The Mersea Charter of Edward the Confessor
By Cyril Hart
Essex Archaeology and History, Vol. 12 (1981)
Introduction: In 1768 Philip Morant published the text of a very unusual charter he had found at Colchester. Carrying the date 1046, it purported to record the gift by King Edward the Confessor to the abbey of St. Ouen at Rouen in Normandy of an estate at Mersea in Essex, just as he had held it for two days after he had inherited the English crown.
Morant’s printed version contained a boundary clause that was obviously corrupt, and the charter’s witness list was missing. Moreover, the source of his text was not made accessible to scholars, and Kemble failed to include the charter in his Codex Diplomatics, published in the middle of the following century. It is not surprising, therefore, that for two hundred years after its editio princeps this alleged charter of the Confessor remained largely neglected by historians.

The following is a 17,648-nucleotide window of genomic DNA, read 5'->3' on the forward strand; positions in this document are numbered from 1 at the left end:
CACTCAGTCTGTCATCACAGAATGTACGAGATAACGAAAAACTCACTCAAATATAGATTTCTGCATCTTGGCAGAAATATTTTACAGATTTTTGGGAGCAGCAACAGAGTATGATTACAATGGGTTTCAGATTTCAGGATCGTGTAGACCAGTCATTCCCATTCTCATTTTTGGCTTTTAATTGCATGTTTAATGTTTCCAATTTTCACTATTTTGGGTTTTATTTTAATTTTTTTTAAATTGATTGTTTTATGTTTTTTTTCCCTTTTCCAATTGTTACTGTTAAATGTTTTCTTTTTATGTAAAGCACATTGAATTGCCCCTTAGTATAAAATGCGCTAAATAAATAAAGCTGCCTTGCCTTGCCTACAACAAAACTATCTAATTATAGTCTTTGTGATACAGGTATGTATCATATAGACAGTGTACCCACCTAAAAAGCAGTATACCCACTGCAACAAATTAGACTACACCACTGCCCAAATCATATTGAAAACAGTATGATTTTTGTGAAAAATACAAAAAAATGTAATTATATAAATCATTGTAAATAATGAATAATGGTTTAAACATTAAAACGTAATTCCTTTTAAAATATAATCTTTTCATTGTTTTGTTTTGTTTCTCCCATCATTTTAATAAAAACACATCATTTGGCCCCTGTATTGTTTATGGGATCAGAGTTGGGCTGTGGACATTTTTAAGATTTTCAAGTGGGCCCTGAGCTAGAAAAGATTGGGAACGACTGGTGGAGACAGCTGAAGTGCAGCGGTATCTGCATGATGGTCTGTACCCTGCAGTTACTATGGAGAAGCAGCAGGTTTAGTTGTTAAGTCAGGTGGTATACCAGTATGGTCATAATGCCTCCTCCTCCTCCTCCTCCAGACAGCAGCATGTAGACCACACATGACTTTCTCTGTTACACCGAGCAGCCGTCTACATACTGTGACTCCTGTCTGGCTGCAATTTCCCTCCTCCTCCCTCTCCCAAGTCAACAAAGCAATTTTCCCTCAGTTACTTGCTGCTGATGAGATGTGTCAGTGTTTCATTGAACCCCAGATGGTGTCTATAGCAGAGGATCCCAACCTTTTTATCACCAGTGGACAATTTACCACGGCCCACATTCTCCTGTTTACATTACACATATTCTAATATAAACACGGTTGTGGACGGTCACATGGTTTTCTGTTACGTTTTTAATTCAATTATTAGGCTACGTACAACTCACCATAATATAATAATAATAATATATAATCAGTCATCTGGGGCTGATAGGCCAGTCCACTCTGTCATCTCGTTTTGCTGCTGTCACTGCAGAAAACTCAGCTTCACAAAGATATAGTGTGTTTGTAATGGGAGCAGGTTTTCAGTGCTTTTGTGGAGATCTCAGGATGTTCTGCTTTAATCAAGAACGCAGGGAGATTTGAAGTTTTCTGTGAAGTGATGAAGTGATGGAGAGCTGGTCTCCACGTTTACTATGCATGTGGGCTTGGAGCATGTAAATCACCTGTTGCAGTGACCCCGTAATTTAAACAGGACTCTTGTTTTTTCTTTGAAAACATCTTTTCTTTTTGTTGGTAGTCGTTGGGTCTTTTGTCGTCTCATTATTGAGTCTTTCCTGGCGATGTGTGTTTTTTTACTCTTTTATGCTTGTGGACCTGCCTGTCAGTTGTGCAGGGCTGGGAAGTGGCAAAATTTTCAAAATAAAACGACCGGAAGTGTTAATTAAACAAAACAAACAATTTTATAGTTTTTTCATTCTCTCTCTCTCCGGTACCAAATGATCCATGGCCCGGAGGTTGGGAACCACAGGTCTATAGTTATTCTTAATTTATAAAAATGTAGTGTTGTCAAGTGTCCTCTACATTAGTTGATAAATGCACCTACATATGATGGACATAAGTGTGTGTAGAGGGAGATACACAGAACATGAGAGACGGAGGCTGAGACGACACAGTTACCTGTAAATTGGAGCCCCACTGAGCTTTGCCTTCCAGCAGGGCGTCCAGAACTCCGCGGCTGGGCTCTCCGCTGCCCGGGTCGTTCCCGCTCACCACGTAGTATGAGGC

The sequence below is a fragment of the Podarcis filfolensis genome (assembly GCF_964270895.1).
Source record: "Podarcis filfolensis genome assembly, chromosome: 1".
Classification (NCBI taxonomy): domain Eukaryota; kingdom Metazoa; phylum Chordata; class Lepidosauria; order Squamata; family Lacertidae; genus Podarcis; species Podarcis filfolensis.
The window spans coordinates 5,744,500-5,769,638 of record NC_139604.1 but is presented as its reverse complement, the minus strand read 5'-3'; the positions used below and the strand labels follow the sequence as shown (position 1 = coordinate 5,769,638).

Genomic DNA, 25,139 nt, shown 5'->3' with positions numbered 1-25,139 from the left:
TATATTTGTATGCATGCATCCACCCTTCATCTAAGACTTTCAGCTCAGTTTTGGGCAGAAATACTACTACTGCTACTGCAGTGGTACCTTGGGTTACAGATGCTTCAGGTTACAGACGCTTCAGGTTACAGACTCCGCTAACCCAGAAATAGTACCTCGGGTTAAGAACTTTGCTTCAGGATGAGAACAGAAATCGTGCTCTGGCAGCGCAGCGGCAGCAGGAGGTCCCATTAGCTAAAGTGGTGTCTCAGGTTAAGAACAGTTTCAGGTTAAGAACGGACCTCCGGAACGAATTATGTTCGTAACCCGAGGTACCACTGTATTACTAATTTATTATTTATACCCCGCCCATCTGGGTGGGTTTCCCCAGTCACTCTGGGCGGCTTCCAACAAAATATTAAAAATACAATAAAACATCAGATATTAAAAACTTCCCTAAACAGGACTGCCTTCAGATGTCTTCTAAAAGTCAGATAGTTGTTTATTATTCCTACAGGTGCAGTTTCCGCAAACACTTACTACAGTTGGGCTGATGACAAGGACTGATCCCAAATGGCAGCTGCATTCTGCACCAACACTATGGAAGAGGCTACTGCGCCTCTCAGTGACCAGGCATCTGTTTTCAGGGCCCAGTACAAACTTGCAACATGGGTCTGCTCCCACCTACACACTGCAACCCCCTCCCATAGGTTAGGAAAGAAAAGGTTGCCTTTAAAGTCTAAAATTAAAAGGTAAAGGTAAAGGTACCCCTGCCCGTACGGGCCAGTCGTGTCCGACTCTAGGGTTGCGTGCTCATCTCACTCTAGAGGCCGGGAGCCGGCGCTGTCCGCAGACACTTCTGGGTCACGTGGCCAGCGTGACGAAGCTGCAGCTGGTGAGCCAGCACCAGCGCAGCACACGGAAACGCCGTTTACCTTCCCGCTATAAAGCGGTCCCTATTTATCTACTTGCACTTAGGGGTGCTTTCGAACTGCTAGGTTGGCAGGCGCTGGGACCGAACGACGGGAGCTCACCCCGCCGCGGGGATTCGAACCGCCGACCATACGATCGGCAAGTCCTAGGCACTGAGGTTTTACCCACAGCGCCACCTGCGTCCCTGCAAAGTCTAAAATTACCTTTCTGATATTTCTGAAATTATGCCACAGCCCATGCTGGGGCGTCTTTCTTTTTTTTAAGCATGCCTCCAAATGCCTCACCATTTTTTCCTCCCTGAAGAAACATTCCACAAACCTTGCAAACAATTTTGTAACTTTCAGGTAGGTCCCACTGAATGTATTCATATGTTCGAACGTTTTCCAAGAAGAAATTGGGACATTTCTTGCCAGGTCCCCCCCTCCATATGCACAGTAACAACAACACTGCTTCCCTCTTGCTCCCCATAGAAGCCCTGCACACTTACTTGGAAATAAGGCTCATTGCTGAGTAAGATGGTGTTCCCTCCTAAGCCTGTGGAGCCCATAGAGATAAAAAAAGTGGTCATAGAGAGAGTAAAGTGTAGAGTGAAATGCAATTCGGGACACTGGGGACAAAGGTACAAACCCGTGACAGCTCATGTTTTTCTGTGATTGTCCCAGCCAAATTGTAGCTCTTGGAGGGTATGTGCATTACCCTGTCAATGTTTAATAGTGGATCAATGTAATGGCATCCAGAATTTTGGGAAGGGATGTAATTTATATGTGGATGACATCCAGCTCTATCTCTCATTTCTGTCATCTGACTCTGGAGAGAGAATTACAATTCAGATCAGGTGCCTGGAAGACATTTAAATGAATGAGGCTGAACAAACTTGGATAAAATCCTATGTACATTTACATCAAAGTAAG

Recently, however, by an extraordinary coincidence two quite independent medieval copies have been uncovered. First, in 1955 Dr. Donald Matthew found a good 15th-century version in the public archives at Rouen, then in 1968 Mr.J. B. Bennett rediscovered at Colchester the earlier but more corrupt text which had formed the basis of Morant’s edition. Dr. Matthew’s own edition of the Rouen text was published with helpful notes in 1970, and a collation ofthis with the Colchester version appears below as an appendix to this paper.